IF theater was the cultural staple of the old Plovdiv, art is what drives it today. There are more than 40 galleries here, most of them featuring classical and contemporary Bulgarian artists, a group rarely showcased on the international scene.

The grande dame of the art scene is the nonprofit City Gallery of Fine Arts, in the center of Old Town in a beautiful multistory building surrounded by gardens.

“Traditionally, this is a place that breeds artists, it’s where artists come to live and work,” said Krasimir Linkov, its director, as we sat in his office, surrounded by tall shelves stuffed with what must have been every book ever published on Bulgarian art.

“It’s at a crossroads between North, South, East and West. So many people throughout history have come by for various reasons. Ethnic groups here are very tolerant of one another and always have been, so it’s great grounds for culture to develop.”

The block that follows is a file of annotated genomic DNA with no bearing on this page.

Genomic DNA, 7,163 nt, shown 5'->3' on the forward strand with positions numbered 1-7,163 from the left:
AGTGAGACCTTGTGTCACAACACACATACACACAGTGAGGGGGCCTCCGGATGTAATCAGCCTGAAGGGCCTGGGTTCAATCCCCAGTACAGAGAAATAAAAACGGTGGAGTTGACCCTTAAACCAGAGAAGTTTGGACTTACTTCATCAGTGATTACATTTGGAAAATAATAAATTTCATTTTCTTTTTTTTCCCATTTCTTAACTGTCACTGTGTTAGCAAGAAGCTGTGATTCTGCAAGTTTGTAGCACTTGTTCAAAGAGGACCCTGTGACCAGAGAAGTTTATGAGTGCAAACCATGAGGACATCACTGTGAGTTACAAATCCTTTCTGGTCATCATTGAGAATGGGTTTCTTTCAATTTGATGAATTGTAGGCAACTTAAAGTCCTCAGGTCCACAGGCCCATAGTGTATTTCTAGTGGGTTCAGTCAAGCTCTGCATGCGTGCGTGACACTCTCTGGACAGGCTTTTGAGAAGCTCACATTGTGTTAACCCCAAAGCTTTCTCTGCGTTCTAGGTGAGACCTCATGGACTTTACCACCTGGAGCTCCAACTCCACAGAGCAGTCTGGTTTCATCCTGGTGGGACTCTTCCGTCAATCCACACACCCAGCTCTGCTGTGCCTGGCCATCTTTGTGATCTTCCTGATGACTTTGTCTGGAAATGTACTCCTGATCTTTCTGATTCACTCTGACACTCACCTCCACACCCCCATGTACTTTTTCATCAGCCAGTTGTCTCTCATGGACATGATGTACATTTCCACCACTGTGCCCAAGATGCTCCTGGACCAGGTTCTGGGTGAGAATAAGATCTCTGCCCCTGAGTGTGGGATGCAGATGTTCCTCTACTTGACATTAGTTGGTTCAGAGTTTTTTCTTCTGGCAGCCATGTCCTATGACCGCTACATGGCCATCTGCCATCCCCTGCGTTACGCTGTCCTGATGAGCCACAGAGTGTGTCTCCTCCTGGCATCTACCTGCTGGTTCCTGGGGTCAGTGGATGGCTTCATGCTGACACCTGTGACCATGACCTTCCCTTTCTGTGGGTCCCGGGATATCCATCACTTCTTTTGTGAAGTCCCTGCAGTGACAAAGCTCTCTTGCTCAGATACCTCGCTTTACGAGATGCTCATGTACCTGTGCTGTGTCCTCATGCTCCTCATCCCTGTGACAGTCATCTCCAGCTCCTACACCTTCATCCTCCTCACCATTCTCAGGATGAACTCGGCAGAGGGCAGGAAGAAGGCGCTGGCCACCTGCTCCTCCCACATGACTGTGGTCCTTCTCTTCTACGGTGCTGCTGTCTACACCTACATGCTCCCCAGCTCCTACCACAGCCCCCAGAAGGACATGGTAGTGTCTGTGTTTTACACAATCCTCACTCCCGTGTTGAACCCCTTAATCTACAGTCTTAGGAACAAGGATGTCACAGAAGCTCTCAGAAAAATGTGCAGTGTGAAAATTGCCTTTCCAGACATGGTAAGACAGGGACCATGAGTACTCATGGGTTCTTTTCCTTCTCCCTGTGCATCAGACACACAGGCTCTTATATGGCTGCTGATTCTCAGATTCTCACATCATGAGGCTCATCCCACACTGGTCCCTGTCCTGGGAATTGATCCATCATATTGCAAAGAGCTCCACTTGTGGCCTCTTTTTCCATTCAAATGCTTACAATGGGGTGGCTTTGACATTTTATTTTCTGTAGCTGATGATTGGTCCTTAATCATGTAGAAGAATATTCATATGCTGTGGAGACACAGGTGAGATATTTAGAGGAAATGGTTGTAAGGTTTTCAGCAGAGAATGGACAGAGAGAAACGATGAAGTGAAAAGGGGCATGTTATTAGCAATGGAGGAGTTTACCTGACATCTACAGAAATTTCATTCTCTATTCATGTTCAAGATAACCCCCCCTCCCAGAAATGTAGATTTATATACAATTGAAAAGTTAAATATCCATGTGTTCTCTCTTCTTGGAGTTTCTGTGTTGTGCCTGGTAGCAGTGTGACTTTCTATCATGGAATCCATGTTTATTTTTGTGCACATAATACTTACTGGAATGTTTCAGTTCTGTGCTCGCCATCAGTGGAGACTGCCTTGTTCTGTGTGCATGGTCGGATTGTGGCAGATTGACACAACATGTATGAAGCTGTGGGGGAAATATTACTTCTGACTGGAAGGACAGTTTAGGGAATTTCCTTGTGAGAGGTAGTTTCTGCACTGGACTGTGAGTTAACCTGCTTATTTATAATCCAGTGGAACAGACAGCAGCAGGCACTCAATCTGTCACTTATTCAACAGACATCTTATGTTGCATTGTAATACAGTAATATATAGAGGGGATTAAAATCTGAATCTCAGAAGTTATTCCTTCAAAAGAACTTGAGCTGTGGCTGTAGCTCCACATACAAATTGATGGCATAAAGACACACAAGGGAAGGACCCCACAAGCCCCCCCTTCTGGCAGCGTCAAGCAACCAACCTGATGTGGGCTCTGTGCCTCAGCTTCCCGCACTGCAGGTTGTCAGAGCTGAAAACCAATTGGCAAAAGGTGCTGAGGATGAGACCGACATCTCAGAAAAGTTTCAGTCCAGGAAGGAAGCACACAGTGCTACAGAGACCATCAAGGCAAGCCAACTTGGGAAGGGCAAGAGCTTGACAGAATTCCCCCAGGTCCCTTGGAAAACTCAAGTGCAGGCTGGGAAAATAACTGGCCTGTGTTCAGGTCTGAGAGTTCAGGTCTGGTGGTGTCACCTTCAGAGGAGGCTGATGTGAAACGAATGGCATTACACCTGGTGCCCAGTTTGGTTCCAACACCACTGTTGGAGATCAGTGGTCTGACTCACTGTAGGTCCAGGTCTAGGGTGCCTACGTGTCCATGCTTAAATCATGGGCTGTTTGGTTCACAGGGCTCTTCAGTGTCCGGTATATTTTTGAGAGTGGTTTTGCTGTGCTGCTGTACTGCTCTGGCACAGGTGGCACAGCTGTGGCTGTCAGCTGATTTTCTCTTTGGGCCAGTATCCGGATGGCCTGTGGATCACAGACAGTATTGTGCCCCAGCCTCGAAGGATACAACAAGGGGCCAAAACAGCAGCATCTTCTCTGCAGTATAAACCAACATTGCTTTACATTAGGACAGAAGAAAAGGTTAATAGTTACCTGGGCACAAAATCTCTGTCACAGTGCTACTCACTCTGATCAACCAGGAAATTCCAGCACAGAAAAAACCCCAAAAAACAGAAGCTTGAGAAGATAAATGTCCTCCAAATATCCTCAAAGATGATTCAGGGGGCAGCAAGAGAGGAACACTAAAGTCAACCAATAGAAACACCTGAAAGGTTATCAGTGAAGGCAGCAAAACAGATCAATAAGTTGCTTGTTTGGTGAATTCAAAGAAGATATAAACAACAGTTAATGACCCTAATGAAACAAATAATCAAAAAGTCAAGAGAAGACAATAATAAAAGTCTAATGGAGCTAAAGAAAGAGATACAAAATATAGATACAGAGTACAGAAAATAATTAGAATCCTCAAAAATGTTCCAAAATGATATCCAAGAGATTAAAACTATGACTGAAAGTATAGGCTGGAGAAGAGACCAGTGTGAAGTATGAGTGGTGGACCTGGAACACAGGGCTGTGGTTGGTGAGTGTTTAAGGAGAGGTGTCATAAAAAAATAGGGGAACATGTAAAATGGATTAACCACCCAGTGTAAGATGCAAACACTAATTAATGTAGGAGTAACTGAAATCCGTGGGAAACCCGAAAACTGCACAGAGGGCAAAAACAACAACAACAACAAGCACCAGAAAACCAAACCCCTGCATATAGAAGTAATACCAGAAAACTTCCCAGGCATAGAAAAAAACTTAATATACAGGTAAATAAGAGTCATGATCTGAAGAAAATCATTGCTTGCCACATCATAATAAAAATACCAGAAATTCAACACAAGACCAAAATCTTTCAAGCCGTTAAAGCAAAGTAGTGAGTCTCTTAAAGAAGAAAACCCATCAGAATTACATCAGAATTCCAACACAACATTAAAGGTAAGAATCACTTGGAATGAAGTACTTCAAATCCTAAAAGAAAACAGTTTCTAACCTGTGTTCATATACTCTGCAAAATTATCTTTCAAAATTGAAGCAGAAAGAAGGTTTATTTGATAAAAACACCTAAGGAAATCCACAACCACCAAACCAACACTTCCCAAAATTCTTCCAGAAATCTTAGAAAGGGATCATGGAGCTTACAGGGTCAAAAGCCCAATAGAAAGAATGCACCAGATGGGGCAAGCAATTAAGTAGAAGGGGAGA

It was just after 11 a.m., and the amiable silver-haired Mr. Linkov made like any good Plovdiv host and poured us generous glasses of Champagne, left over from an opening and now perched precariously on art books stacked on the table.

The City Gallery, he told us, has offshoots throughout Old Town and strives to promote little-seen Bulgarian work. Every September the gallery hosts a monthlong Festival of Art, featuring the top up-and-coming names in Bulgaria. Plovdiv’s (and the country’s) art community remains insular, having spent the last decade finding an identity after years behind the Iron Curtain.

“In 1989, when the pancake flipped, artists were left like: ‘What do we do now? What do we do when there’s nothing to rebel against?’ ” Mr. Linkov told us, referring to the year when Communist rule ended.

“The state used to buy and finance a lot of art,” he said. “And suddenly there was a free market and artists had to go out there and battle it out.”

Now artists like Danko Baypyanov and the woodcarver Nicolay Savov — my personal favorites at the airy, spacious gallery, with whimsical paintings and carvings depicting Bulgarian life — are slowly crossing borders and opening Bulgarian art to the world.